I got a GPS navigator for an early Christmas present. And I love it!! Even though I didn't think I needed one...
I am a home health therapist so I'm in the car pretty much all day long. But even though my schedule changes almost daily - it's a very common occurrence that when I'm on my way to a patient's home, I am coming from a different direction than I have before - I've never really had any trouble finding my way around.
That statement may shock people who know me because there is no doubt that I am directionally challenged. I can easily get turned around inside a home or store and forget how I came in. I can also get lost in a parking lot and have trouble figuring out how to get back on the road I came in on.
But on the road it's different. I know where I am and where I'm going, and since I'm very familiar with my area I don't have much trouble figuring out how to get from here to there. Of course I use a map to look up the address prior to the first time I go to a patient's home, but other than that I have always done fine on my own.
But having a GPS makes things SO much easier!! It takes me from one patient's home to another sometimes via routes that I wouldn't have thought of, and so far it's always worked out really well and seems very efficient. And I've set it so that it will automatically re-route me around severe traffic congestion, which is a BIG help since I'm seeing a lot of patients in Dallas lately.
It's a Navigon 2100 Max, and I really like it. I had never heard of Navigon before - I'd only heard of the Big Three brands - but it's not a no-name generic and seems to have a lot of features for the price. Text to Speech (and the speaker pronounces street names quite accurately), live traffic updates (which really was the main reason I got it in the first place), free map upgrades 4 times a year etc.
It's definitely got a "new toy" vibe and I enjoy playing with it, but it actually is making my life a bit easier. Since it's the only GPS system I've ever used, I have no idea if it's really one of the better ones on the market or not - what matters is that it's so much better than what I'm used to.
Which got me to thinking - this is like the Word Processor revolution. Remember your first word processor? If you are too young to remember a world without word processors or computers, just hush. Your first word processor could have been an absolute POS - and certainly it was much inferior to the programs we've got now - but you were absolutely thrilled with it. Because no matter how clunky or slow it was, it was a freaking miracle compared to a typewriter.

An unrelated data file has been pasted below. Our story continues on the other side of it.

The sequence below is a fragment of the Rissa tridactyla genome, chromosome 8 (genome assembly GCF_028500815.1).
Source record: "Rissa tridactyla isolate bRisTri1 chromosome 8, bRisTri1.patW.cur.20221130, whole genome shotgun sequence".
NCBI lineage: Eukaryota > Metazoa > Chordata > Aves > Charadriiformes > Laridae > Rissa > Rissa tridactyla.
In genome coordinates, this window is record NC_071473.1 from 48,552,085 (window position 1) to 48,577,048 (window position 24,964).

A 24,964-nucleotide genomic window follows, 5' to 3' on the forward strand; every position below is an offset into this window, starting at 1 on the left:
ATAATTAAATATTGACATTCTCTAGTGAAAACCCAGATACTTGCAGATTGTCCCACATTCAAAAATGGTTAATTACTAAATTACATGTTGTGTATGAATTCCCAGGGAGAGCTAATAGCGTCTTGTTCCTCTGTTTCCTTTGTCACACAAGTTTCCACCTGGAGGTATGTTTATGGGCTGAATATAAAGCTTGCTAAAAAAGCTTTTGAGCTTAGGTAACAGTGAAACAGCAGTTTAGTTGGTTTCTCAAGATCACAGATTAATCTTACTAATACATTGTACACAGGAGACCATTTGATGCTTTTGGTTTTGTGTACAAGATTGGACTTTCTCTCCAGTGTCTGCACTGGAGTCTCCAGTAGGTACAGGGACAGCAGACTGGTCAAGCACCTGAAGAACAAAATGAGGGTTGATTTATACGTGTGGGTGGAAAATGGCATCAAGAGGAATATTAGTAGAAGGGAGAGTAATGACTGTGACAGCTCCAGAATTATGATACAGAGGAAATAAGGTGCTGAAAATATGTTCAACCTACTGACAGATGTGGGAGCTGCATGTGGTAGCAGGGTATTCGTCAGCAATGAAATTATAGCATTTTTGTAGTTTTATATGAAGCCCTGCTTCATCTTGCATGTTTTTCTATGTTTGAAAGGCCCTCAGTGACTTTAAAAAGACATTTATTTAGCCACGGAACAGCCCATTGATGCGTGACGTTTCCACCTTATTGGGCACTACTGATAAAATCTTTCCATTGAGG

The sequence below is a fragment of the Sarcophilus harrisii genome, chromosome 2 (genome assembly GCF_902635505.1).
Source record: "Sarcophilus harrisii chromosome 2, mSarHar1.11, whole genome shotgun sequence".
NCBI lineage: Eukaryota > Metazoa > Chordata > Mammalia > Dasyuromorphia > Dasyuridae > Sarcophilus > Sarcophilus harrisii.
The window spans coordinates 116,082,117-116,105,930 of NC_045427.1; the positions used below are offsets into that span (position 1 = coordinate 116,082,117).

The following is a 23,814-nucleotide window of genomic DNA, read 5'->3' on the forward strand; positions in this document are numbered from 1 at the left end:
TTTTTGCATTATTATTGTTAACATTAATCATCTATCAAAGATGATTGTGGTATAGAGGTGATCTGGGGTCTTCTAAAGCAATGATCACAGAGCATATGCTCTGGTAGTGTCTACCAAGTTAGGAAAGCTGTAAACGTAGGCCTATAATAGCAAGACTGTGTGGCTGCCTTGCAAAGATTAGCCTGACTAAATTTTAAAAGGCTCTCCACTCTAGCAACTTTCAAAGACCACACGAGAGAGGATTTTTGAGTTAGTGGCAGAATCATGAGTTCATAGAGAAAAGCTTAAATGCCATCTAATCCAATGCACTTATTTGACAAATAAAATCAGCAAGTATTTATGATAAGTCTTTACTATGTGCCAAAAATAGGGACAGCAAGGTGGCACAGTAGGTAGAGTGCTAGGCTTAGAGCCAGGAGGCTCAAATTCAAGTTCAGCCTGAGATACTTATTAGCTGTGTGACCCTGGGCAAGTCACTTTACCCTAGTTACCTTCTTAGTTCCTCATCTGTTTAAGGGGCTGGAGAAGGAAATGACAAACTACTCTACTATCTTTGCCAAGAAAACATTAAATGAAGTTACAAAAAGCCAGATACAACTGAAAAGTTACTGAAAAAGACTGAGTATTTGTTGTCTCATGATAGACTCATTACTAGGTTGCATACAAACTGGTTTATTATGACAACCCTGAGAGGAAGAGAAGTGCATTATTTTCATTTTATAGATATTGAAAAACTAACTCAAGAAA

Remember making corrections on a typewriter? It's not just that there was no Spell Check (other than your faithful dictionary) - if you made a typo you had to manually fix it somehow. There were several options, all of them awful. Many typewriters had a correction ribbon that was just like a regular typewriter ribbon except it held white ink. You would type over your mistake which didn't really erase it and then when you typed the correct letter it would look a little different. Or you could paint on some Liquid Paper, blow on it until it dried and hope you hadn't daubed it on too thickly - in which case it would crack and flake off your page. They even made special erasers that were supposed to actually erase typing errors - they didn't work so great either and usually ended up smudging the paper and/or rubbing a hole in it.
And don't even talk about revisions... back when I was in high school if you were writing an essay or a report you'd write it out longhand first. If you wanted to change around words, sentences or paragraphs you'd draw a circle around them and then draw an arrow to the place you wanted to put them. If you made a lot of changes it would quickly become very difficult to read the paper at all and keep all the changes straight so you'd re-write the whole thing to see how it looked. Most of our papers could be turned in handwritten, but there were always a few "formal" papers that had to be typed. Oh, the Horror!!
Now, if you could afford it you'd hire someone to type it for you. Some people put themselves through college or made a nice second income on the money they made typing papers for students.
But if you had to type it yourself and you weren't a really accomplished typist, it was a nerve wracking experience because you were trying so hard to make as few typos as possible. And Heaven help you if, after it was all typed, you realized that you needed another revision. Or had made some major mistake. Because then you'd have to type the whole damn thing all over again.
My first word processor was just that - it wasn't a computer. I could store documents on floppy discs but it was really just a glorified typewriter. There was no mouse, you just used keyboard shortcuts to highlight, cut and paste. There were about 5 or 6 different fonts to choose from, a few different text sizes and you could italicize, bold and underline. The screen was maybe 5 or 6 inches high and 10 or 12 inches wide, and showed about a half page at a time.
And how I loved that little machine!! The unbridled joy of being able to just press a button and erase a mistake!! The thrill of moving words and sentences around without having to re-type the entire thing!! Maybe you had to be there, but believe me when I say that it was so awesome.
So although I'm sure that someday I'll look back on my Navigon and think "how quaint" - for now it ROCKS!